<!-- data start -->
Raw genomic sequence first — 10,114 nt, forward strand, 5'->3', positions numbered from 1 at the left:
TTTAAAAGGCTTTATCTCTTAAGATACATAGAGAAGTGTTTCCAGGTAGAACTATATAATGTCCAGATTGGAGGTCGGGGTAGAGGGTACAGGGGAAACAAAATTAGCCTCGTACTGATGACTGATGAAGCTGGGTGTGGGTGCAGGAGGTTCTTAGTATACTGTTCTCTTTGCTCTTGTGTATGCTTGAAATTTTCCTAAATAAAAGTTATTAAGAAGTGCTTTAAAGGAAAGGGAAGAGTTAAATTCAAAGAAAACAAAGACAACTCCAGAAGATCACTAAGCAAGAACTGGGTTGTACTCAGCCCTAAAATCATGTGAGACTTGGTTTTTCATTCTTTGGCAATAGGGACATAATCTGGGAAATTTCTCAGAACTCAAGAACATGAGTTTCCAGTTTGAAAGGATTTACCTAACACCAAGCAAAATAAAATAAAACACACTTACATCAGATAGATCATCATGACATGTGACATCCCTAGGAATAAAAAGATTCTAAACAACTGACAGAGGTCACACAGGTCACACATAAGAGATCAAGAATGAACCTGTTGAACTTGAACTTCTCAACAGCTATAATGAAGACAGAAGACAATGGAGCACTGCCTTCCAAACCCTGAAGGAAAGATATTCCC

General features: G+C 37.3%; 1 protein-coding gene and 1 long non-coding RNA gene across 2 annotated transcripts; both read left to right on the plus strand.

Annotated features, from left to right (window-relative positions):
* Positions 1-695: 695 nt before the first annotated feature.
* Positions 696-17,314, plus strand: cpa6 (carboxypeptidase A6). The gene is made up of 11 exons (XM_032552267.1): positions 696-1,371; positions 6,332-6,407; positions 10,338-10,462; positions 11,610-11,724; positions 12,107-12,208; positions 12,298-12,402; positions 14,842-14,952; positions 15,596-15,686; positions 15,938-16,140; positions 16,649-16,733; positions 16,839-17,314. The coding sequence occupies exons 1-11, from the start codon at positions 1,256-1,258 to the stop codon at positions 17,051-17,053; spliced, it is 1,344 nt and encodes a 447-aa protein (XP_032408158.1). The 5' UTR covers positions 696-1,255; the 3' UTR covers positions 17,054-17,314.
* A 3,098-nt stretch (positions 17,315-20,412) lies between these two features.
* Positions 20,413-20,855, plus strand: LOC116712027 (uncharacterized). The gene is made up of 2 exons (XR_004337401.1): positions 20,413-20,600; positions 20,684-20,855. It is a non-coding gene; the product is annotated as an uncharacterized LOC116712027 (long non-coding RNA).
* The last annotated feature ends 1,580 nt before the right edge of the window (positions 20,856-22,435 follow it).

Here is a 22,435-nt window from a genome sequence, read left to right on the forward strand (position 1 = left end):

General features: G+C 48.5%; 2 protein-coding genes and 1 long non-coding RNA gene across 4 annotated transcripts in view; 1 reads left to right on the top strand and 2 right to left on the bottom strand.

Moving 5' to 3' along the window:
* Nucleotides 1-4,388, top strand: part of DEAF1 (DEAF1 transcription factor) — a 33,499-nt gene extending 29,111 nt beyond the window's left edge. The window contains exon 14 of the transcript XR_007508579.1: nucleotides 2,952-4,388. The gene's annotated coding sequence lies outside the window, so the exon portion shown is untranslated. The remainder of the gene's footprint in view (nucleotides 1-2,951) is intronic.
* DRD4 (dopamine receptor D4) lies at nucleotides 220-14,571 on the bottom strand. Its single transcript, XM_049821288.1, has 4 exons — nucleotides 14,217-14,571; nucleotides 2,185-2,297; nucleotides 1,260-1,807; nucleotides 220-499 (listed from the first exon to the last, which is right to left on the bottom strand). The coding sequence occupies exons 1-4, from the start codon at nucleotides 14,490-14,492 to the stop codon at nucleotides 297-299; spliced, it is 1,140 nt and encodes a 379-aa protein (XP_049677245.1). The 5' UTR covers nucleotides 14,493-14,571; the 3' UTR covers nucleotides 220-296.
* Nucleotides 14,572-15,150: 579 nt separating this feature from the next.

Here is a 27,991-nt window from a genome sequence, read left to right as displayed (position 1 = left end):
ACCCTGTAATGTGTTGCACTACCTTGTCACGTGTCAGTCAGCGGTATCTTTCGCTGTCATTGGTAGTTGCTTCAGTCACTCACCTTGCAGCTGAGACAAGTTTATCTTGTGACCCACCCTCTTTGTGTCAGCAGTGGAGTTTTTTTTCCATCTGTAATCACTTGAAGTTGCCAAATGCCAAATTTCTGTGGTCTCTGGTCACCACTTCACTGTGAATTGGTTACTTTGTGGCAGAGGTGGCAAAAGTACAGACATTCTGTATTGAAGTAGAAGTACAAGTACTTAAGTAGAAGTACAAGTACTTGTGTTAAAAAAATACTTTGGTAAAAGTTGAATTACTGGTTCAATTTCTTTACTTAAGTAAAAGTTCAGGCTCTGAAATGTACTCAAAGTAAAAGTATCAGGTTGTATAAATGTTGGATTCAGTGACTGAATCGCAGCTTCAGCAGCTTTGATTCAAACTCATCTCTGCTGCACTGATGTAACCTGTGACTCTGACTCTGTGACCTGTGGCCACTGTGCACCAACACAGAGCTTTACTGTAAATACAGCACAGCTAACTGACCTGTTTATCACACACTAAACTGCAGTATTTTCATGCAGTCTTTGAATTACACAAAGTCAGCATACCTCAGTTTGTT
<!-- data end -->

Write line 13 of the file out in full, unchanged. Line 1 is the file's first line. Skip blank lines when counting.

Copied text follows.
* Nucleotides 1-4,388, top strand: part of DEAF1 (DEAF1 transcription factor) — a 33,499-nt gene extending 29,111 nt beyond the window's left edge. The window contains exon 14 of the transcript XR_007508579.1: nucleotides 2,952-4,388. The gene's annotated coding sequence lies outside the window, so the exon portion shown is untranslated. The remainder of the gene's footprint in view (nucleotides 1-2,951) is intronic.